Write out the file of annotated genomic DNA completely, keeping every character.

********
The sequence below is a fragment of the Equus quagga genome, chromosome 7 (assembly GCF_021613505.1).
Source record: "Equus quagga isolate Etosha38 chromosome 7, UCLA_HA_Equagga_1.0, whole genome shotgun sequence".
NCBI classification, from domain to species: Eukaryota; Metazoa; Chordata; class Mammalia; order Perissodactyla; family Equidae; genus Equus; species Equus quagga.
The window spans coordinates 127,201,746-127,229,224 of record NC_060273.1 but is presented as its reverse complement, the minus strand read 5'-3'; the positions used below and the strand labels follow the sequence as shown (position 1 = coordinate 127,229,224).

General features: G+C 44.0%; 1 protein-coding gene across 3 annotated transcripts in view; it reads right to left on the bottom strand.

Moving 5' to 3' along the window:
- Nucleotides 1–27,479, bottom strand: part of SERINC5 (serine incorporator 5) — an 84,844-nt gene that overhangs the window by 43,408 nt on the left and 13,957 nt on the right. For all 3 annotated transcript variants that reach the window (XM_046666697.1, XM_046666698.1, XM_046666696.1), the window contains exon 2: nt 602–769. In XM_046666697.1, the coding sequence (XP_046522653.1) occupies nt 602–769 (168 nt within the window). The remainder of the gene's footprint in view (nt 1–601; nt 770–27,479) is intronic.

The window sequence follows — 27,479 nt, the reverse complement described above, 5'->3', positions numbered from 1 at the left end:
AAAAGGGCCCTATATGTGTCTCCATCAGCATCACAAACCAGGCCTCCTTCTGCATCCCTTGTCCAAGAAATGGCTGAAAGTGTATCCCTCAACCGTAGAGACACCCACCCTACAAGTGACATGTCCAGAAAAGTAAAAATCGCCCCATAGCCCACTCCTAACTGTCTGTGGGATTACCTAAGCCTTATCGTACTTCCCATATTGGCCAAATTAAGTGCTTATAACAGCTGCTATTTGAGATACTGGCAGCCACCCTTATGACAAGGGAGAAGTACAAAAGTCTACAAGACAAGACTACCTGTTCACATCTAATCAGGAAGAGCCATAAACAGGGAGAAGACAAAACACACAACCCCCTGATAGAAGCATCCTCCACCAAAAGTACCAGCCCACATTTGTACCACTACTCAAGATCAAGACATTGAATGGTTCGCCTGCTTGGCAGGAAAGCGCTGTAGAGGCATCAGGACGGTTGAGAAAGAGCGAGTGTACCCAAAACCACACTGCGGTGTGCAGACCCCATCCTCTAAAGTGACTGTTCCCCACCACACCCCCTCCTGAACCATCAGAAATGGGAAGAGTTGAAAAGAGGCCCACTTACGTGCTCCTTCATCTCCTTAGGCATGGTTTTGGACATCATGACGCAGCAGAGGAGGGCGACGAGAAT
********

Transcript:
The sequence below is a fragment of the Equus quagga genome, chromosome 7 (assembly GCF_021613505.1).
Source record: "Equus quagga isolate Etosha38 chromosome 7, UCLA_HA_Equagga_1.0, whole genome shotgun sequence".
NCBI classification, from domain to species: Eukaryota; Metazoa; Chordata; class Mammalia; order Perissodactyla; family Equidae; genus Equus; species Equus quagga.
The window spans coordinates 127,201,746-127,229,224 of record NC_060273.1 but is presented as its reverse complement, the minus strand read 5'-3'; the positions used below and the strand labels follow the sequence as shown (position 1 = coordinate 127,229,224).

General features: G+C 44.0%; 1 protein-coding gene across 3 annotated transcripts in view; it reads right to left on the bottom strand.

Moving 5' to 3' along the window:
- Nucleotides 1–27,479, bottom strand: part of SERINC5 (serine incorporator 5) — an 84,844-nt gene that overhangs the window by 43,408 nt on the left and 13,957 nt on the right. For all 3 annotated transcript variants that reach the window (XM_046666697.1, XM_046666698.1, XM_046666696.1), the window contains exon 2: nt 602–769. In XM_046666697.1, the coding sequence (XP_046522653.1) occupies nt 602–769 (168 nt within the window). The remainder of the gene's footprint in view (nt 1–601; nt 770–27,479) is intronic.

The window sequence follows — 27,479 nt, the reverse complement described above, 5'->3', positions numbered from 1 at the left end:
AAAAGGGCCCTATATGTGTCTCCATCAGCATCACAAACCAGGCCTCCTTCTGCATCCCTTGTCCAAGAAATGGCTGAAAGTGTATCCCTCAACCGTAGAGACACCCACCCTACAAGTGACATGTCCAGAAAAGTAAAAATCGCCCCATAGCCCACTCCTAACTGTCTGTGGGATTACCTAAGCCTTATCGTACTTCCCATATTGGCCAAATTAAGTGCTTATAACAGCTGCTATTTGAGATACTGGCAGCCACCCTTATGACAAGGGAGAAGTACAAAAGTCTACAAGACAAGACTACCTGTTCACATCTAATCAGGAAGAGCCATAAACAGGGAGAAGACAAAACACACAACCCCCTGATAGAAGCATCCTCCACCAAAAGTACCAGCCCACATTTGTACCACTACTCAAGATCAAGACATTGAATGGTTCGCCTGCTTGGCAGGAAAGCGCTGTAGAGGCATCAGGACGGTTGAGAAAGAGCGAGTGTACCCAAAACCACACTGCGGTGTGCAGACCCCATCCTCTAAAGTGACTGTTCCCCACCACACCCCCTCCTGAACCATCAGAAATGGGAAGAGTTGAAAAGAGGCCCACTTACGTGCTCCTTCATCTCCTTAGGCATGGTTTTGGACATCATGACGCAGCAGAGGAGGGCGACGAGAAT